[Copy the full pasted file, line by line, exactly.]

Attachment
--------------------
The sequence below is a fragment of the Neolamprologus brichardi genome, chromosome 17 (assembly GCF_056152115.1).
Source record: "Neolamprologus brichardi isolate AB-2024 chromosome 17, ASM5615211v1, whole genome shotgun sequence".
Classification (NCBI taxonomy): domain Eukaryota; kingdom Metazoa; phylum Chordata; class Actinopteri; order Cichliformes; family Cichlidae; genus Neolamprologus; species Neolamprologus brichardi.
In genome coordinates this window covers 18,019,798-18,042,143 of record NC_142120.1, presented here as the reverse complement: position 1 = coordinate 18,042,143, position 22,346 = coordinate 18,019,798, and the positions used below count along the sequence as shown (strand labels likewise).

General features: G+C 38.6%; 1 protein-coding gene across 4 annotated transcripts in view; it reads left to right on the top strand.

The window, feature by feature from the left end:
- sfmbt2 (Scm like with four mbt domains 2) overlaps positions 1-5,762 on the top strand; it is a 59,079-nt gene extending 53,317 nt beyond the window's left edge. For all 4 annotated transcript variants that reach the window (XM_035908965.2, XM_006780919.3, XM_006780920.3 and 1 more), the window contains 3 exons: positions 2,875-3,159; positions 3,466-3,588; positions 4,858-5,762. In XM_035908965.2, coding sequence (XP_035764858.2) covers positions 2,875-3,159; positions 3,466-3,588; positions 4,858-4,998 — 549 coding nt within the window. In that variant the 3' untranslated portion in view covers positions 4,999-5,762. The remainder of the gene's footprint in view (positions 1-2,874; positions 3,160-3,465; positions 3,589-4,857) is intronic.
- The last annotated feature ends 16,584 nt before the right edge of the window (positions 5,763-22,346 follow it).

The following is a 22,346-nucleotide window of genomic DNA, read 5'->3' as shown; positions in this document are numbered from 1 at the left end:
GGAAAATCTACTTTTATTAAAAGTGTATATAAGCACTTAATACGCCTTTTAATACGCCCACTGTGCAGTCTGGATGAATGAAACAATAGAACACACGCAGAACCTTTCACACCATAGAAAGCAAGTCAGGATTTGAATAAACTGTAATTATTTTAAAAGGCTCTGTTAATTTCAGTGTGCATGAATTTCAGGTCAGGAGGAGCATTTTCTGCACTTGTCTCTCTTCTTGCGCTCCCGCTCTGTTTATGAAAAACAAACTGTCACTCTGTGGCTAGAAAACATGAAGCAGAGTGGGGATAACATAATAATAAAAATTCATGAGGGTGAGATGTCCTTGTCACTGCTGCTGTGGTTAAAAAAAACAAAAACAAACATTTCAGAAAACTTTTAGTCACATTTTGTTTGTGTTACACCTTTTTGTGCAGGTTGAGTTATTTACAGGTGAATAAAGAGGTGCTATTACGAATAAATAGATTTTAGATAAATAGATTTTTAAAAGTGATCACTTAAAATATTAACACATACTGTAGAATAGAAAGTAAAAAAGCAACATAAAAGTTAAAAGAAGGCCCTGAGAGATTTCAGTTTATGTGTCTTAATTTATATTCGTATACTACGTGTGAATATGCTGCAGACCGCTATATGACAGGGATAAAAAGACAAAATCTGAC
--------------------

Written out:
The sequence below is a fragment of the Neolamprologus brichardi genome, chromosome 17 (assembly GCF_056152115.1).
Source record: "Neolamprologus brichardi isolate AB-2024 chromosome 17, ASM5615211v1, whole genome shotgun sequence".
Classification (NCBI taxonomy): domain Eukaryota; kingdom Metazoa; phylum Chordata; class Actinopteri; order Cichliformes; family Cichlidae; genus Neolamprologus; species Neolamprologus brichardi.
In genome coordinates this window covers 18,019,798-18,042,143 of record NC_142120.1, presented here as the reverse complement: position 1 = coordinate 18,042,143, position 22,346 = coordinate 18,019,798, and the positions used below count along the sequence as shown (strand labels likewise).

General features: G+C 38.6%; 1 protein-coding gene across 4 annotated transcripts in view; it reads left to right on the top strand.

The window, feature by feature from the left end:
- sfmbt2 (Scm like with four mbt domains 2) overlaps positions 1-5,762 on the top strand; it is a 59,079-nt gene extending 53,317 nt beyond the window's left edge. For all 4 annotated transcript variants that reach the window (XM_035908965.2, XM_006780919.3, XM_006780920.3 and 1 more), the window contains 3 exons: positions 2,875-3,159; positions 3,466-3,588; positions 4,858-5,762. In XM_035908965.2, coding sequence (XP_035764858.2) covers positions 2,875-3,159; positions 3,466-3,588; positions 4,858-4,998 — 549 coding nt within the window. In that variant the 3' untranslated portion in view covers positions 4,999-5,762. The remainder of the gene's footprint in view (positions 1-2,874; positions 3,160-3,465; positions 3,589-4,857) is intronic.
- The last annotated feature ends 16,584 nt before the right edge of the window (positions 5,763-22,346 follow it).

The following is a 22,346-nucleotide window of genomic DNA, read 5'->3' as shown; positions in this document are numbered from 1 at the left end:
GGAAAATCTACTTTTATTAAAAGTGTATATAAGCACTTAATACGCCTTTTAATACGCCCACTGTGCAGTCTGGATGAATGAAACAATAGAACACACGCAGAACCTTTCACACCATAGAAAGCAAGTCAGGATTTGAATAAACTGTAATTATTTTAAAAGGCTCTGTTAATTTCAGTGTGCATGAATTTCAGGTCAGGAGGAGCATTTTCTGCACTTGTCTCTCTTCTTGCGCTCCCGCTCTGTTTATGAAAAACAAACTGTCACTCTGTGGCTAGAAAACATGAAGCAGAGTGGGGATAACATAATAATAAAAATTCATGAGGGTGAGATGTCCTTGTCACTGCTGCTGTGGTTAAAAAAAACAAAAACAAACATTTCAGAAAACTTTTAGTCACATTTTGTTTGTGTTACACCTTTTTGTGCAGGTTGAGTTATTTACAGGTGAATAAAGAGGTGCTATTACGAATAAATAGATTTTAGATAAATAGATTTTTAAAAGTGATCACTTAAAATATTAACACATACTGTAGAATAGAAAGTAAAAAAGCAACATAAAAGTTAAAAGAAGGCCCTGAGAGATTTCAGTTTATGTGTCTTAATTTATATTCGTATACTACGTGTGAATATGCTGCAGACCGCTATATGACAGGGATAAAAAGACAAAATCTGAC